CONFIRMED: Chemical Weapons Assessment Contradicting Official Syria Narrative Is Authentic

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The Organization for the Prohibition of Chemical Weapons (OPCW) has begun responding to queries by the press about a leaked document which contradicts official OPCW findings on an alleged chemical weapons attack last year in Douma, Syria. The prepared statement they’ve been using in response to these queries confirms the authenticity of the document.

To recap, a few days ago the Working Group on Syria, Propaganda and Media (WGSPM) published a document signed by a man named Ian Henderson, whose name is seen listed in expert leadership positions on OPCW documents from as far back as 1998 and as recently as 2018. It’s unknown who leaked the document and what other media organizations they may have tried to send it to.

The report picks apart the extremely shaky physics and narratives of the official OPCW analysis on the gas cylinders allegedly dropped from Syrian government aircraft in the Douma attack, and concludes that “The dimensions, characteristics and appearance of the cylinders, and the surrounding scene of the incidents, were inconsistent with what would have been expected in the case of either cylinder being delivered from an aircraft,” saying instead that manual placement of the cylinders in the locations investigators found them in is “the only plausible explanation for observations at the scene.”

To be clear, this means that according to the assessment signed by an OPCW-trained expert, the cylinders alleged to have dispensed poison gas which killed dozens of people in Douma did not arrive in the locations that they were alleged to have arrived at via aircraft dropped by the Syrian government, but via manual placement by people on the ground, where photographs were then taken and circulated around the world as evidence against the Syrian government which was used to justify air strikes by the US, UK and France. There were swift military consequences meted out on what appears now to be a lie. At the time, the people on the ground were the Al Qaeda-linked Jaysh Al-Islam, who had at that point nothing to lose and everything to gain by staging a false flag attack in a last-ditch attempt to get NATO powers to function as their air force, since they’d already effectively lost the battle against the Syrian government.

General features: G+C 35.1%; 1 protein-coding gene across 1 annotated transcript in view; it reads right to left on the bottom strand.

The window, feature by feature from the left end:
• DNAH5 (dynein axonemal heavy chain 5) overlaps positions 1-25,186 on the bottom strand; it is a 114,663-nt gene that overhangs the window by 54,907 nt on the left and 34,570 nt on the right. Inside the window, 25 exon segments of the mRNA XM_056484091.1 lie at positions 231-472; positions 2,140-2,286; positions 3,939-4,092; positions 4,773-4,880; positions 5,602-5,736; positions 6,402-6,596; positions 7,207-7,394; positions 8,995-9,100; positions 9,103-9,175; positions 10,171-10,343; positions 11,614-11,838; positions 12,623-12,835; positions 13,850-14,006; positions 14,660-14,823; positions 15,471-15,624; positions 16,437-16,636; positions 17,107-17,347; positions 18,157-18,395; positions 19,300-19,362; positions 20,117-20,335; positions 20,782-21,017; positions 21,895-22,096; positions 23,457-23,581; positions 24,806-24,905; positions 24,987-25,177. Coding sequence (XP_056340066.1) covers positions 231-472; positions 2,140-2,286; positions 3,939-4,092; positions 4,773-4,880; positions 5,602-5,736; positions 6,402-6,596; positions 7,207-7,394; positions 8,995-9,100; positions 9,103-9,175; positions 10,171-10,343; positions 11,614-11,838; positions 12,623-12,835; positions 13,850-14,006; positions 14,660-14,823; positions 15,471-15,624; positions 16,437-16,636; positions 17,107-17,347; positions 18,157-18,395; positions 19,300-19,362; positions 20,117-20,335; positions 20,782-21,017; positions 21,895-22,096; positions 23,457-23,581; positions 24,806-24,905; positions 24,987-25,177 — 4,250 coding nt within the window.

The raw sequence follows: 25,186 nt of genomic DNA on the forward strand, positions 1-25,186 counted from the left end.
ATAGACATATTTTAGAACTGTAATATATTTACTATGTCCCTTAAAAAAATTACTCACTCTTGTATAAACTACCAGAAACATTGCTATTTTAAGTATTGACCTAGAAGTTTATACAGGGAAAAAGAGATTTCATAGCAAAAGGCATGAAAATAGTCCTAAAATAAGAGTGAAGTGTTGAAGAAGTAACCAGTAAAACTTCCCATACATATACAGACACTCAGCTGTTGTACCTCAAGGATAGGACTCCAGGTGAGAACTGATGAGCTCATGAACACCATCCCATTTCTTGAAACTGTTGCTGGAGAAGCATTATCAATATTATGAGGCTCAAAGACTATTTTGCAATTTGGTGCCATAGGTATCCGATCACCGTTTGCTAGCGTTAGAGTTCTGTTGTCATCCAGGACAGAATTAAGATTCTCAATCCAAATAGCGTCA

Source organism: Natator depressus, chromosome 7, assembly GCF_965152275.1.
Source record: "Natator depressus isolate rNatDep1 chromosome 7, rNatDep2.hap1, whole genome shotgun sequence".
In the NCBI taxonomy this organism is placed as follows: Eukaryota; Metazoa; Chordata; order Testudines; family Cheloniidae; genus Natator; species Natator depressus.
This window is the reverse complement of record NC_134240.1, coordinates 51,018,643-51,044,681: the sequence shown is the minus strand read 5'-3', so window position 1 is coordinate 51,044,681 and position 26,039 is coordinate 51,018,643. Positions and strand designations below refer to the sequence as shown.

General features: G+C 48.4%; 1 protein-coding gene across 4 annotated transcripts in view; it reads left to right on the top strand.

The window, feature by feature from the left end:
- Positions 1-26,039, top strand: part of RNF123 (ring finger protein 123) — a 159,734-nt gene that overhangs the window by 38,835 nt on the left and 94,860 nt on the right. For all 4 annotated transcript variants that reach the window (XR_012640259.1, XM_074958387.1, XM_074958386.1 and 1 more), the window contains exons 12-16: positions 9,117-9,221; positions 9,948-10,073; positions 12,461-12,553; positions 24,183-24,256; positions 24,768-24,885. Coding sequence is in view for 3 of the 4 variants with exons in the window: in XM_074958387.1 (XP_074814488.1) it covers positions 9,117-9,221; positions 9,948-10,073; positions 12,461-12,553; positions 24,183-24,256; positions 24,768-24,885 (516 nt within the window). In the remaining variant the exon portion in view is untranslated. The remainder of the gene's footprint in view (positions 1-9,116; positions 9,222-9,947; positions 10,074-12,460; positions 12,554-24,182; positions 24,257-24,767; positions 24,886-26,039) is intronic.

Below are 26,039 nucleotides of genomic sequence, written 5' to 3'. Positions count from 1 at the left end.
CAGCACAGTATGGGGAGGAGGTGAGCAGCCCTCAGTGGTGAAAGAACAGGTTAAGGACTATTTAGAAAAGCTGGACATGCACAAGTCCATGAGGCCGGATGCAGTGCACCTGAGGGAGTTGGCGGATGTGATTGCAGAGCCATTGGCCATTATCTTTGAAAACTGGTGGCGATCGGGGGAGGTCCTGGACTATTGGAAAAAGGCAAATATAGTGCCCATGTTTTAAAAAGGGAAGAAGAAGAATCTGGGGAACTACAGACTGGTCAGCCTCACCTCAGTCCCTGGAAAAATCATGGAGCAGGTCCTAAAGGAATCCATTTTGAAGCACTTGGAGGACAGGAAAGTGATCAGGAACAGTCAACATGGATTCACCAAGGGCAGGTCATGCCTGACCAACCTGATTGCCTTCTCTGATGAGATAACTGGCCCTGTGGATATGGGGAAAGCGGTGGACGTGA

We now have confirmation that, for whatever the reason may be, this assessment was hidden from the public by the OPCW.

British journalists Peter Hitchens and Brian Whitaker have both published matching statements from the OPCW on this report. Hitchens has been an outspoken critic of the establishment Syria narrative; Whittaker has been a virulent promulgator of it. The statement begins as a very mundane and obvious assertion that it takes information from numerous sources and then publishes its conclusions, but concludes with an admission that it is “conducting an internal investigation about the unauthorised release of the document in question.” This constitutes an admission that the document is authentic.

Here is the text of the statement in full; the portion I’m drawing attention to is in the second-to-last paragraph:
The OPCW establishes facts surrounding allegations of the use of toxic chemicals for hostile purposes in the Syrian Arab Republic through the Fact-Finding Mission (FFM), which was set up in 2014.

The OPCW Technical Secretariat reaffirms that the FFM complies with established methodologies and practices to ensure the integrity of its findings. The FFM takes into account all available, relevant, and reliable information and analysis within the scope of its mandate to determine its findings.

Per standard practice, the FFM draws expertise from different divisions across the Technical Secretariat as needed. All information was taken into account, deliberated, and weighed when formulating the final report regarding the incident in Douma, Syrian Arab Republic, on 7 April 2018. On 1 March 2019, the OPCW issued its final report on this incident, signed by the Director-General.

Per OPCW rules and regulations, and in order to ensure the privacy, safety, and security of personnel, the OPCW does not provide information about individual staff members of the Technical Secretariat

Pursuant to its established policies and practices, the OPCW Technical Secretariat is conducting an internal investigation about the unauthorised release of the document in question.

At this time, there is no further public information on this matter and the OPCW is unable to accommodate requests for interviews.